Home away from home
Five years ago Frank and I were on
our way home from a month in Italy.
For four weeks we'd lived in lovely
Roman and Florentine residences.
Hence at least to us we had lived in
Italy as locals not visitors. For this
homebody said sojourn was quite
different from an ordinary vacation.
Once established we both fell into
a groove until by the time we left
our Roman apartment specifically,
it felt as if we were leaving "home."
And that is our best memory of all!
Raised within a rather vanilla world
of waspdom, I craved anything but.
My ex-wife is Italian and hence my
children prefer to claim her lineage
not mine. It's no wonder given said
culture has much more allure than
a membership in the DAR. Those of
differing extractions exhibit unique
characteristics beyond geography and
dialect. Unlike my reserved ancestors
they have natural gusto, passion, and
the pride of being seemingly unique.
No wonder we all want to be Italian!
North or south?
Frank's mother was 100% Italian.
So he grew up with garlic and gusto.
However there is a vast difference
between those of northern versus
southern extraction. While my prior
exposure to a southern famiglia got
"spicy" at times, Frank's relatives
have an innate grace and elegance
about them. However both share a
love for food, family, and friends.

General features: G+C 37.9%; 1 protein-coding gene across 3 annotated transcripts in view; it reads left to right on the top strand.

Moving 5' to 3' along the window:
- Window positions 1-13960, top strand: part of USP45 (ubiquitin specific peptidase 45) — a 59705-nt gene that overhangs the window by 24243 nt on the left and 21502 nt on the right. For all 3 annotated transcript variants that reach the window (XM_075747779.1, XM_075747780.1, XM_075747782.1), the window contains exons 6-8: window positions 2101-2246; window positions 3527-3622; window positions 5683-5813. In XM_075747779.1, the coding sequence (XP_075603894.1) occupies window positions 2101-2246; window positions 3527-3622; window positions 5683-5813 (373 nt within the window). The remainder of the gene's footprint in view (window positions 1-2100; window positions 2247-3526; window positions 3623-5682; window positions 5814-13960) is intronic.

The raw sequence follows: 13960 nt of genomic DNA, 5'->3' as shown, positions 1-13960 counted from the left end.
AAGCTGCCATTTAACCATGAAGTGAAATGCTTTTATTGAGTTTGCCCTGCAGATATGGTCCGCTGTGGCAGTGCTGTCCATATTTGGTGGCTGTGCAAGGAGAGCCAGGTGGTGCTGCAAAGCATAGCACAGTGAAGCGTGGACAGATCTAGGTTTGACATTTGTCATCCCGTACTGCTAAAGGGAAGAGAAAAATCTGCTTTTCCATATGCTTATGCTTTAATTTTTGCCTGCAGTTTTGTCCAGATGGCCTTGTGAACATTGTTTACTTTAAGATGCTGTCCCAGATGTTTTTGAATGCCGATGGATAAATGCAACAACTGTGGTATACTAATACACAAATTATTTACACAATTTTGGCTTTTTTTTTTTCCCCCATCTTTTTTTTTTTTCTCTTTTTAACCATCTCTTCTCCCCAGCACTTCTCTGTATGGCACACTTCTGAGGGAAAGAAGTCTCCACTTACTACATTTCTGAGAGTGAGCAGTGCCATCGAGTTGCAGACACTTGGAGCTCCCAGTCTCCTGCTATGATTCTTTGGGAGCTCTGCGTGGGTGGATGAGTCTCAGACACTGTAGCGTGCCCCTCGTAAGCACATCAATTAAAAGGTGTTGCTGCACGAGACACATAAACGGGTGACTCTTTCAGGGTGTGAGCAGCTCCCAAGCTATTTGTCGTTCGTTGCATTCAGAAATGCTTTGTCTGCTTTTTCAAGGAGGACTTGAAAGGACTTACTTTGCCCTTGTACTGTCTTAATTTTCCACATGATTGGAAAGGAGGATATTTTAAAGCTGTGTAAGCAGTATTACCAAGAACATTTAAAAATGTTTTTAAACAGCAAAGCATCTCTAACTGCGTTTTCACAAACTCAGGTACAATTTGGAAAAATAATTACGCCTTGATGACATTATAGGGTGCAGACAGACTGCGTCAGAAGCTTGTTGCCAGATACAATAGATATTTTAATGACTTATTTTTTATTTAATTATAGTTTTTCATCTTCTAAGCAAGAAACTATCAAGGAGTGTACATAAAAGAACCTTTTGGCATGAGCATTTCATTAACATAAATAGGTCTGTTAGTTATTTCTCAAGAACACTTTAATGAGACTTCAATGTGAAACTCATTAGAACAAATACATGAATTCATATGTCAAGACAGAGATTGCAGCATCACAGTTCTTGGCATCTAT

Therefore while I am most certainly
not Italian, I try my best to keep up.
No wonder I've gained some weight!
Going my way?
In theory lineage back to the Mayflower
offers one some benefits. Yet while few
still read the Blue Book, some prefer to
keep anyone beyond it's pages at bay.
Like most fundamentalists, the result of
such snobbery is a limited perspective.
Said myopia may be oddly reassuring
(especially at the Country Club) but why
be blind to all that our world has to offer?
The very idea of prohibiting some people
from joining one's circle seems foolish at
best. If I've learned nothing else, it's that
I still have much to learn. How about you?
Location, location, location
Why do we always want what we don't
have. I've come to the conclusion that
the secret to happiness may be simply
considering the ordinary... extraordinary.
Shopping for groceries in Rome was an
adventure. So many new things to see
and devour! Yet one can assume that if
a Roman journeyed across the pond to
Lewistown - they'd be equally fascinated
with our local Albertsons. Here in the
middle of no where we're surrounded by
many things that are unique. Our only
challenge is to simply appreciate them.
Last week Frank's visiting relatives
from northern Italy helped us see
Lewistown from their perspective.
Suddenly home seemed new. Hence
rather than travel many miles, maybe
all we just need to open our hearts,
minds, and eyes. Given perception is
reality, why can't we change the way
we think and view our own environs?
Like the Italians we need to celebrate
life and be proud of where we live.
So... here we go... repeat after me...
VIVA LEWISTOWN! Ciao!